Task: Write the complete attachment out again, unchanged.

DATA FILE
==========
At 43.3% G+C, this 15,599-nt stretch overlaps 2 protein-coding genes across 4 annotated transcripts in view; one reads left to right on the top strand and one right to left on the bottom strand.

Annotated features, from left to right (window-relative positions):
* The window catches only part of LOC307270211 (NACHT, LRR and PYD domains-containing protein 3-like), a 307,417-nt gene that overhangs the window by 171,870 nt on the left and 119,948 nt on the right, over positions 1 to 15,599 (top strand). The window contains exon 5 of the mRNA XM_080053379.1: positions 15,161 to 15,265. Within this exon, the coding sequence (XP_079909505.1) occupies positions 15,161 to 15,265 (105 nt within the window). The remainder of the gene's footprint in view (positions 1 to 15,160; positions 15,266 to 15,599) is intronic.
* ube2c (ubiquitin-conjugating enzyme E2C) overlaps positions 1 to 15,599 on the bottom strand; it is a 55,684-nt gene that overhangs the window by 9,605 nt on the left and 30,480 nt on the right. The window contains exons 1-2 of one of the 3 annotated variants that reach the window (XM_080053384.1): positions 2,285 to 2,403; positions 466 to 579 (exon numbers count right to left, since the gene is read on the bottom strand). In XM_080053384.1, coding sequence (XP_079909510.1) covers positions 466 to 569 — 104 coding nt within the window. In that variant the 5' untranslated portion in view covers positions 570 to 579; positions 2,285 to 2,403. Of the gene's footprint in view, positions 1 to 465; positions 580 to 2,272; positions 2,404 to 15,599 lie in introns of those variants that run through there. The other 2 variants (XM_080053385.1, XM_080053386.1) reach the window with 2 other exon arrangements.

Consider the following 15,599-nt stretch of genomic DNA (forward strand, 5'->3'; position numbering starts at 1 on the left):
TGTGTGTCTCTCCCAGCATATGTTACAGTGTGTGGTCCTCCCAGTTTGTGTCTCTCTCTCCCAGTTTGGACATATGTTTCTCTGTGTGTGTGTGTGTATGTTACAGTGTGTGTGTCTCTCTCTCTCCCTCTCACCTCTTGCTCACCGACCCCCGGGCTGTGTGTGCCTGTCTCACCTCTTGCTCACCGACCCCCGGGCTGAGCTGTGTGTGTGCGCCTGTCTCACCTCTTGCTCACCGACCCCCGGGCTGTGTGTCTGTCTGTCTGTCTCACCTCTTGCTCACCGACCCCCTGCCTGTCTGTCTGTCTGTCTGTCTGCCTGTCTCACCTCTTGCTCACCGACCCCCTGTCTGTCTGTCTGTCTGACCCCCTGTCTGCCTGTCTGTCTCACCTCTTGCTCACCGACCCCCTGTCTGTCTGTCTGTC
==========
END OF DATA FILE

At 43.3% G+C, this 15,599-nt stretch overlaps 2 protein-coding genes across 4 annotated transcripts in view; one reads left to right on the top strand and one right to left on the bottom strand.

Annotated features, from left to right (window-relative positions):
* The window catches only part of LOC307270211 (NACHT, LRR and PYD domains-containing protein 3-like), a 307,417-nt gene that overhangs the window by 171,870 nt on the left and 119,948 nt on the right, over positions 1 to 15,599 (top strand). The window contains exon 5 of the mRNA XM_080053379.1: positions 15,161 to 15,265. Within this exon, the coding sequence (XP_079909505.1) occupies positions 15,161 to 15,265 (105 nt within the window). The remainder of the gene's footprint in view (positions 1 to 15,160; positions 15,266 to 15,599) is intronic.
* ube2c (ubiquitin-conjugating enzyme E2C) overlaps positions 1 to 15,599 on the bottom strand; it is a 55,684-nt gene that overhangs the window by 9,605 nt on the left and 30,480 nt on the right. The window contains exons 1-2 of one of the 3 annotated variants that reach the window (XM_080053384.1): positions 2,285 to 2,403; positions 466 to 579 (exon numbers count right to left, since the gene is read on the bottom strand). In XM_080053384.1, coding sequence (XP_079909510.1) covers positions 466 to 569 — 104 coding nt within the window. In that variant the 5' untranslated portion in view covers positions 570 to 579; positions 2,285 to 2,403. Of the gene's footprint in view, positions 1 to 465; positions 580 to 2,272; positions 2,404 to 15,599 lie in introns of those variants that run through there. The other 2 variants (XM_080053385.1, XM_080053386.1) reach the window with 2 other exon arrangements.

Consider the following 15,599-nt stretch of genomic DNA (forward strand, 5'->3'; position numbering starts at 1 on the left):
TGTGTGTCTCTCCCAGCATATGTTACAGTGTGTGGTCCTCCCAGTTTGTGTCTCTCTCTCCCAGTTTGGACATATGTTTCTCTGTGTGTGTGTGTGTATGTTACAGTGTGTGTGTCTCTCTCTCTCCCTCTCACCTCTTGCTCACCGACCCCCGGGCTGTGTGTGCCTGTCTCACCTCTTGCTCACCGACCCCCGGGCTGAGCTGTGTGTGTGCGCCTGTCTCACCTCTTGCTCACCGACCCCCGGGCTGTGTGTCTGTCTGTCTGTCTCACCTCTTGCTCACCGACCCCCTGCCTGTCTGTCTGTCTGTCTGTCTGCCTGTCTCACCTCTTGCTCACCGACCCCCTGTCTGTCTGTCTGTCTGACCCCCTGTCTGCCTGTCTGTCTCACCTCTTGCTCACCGACCCCCTGTCTGTCTGTCTGTC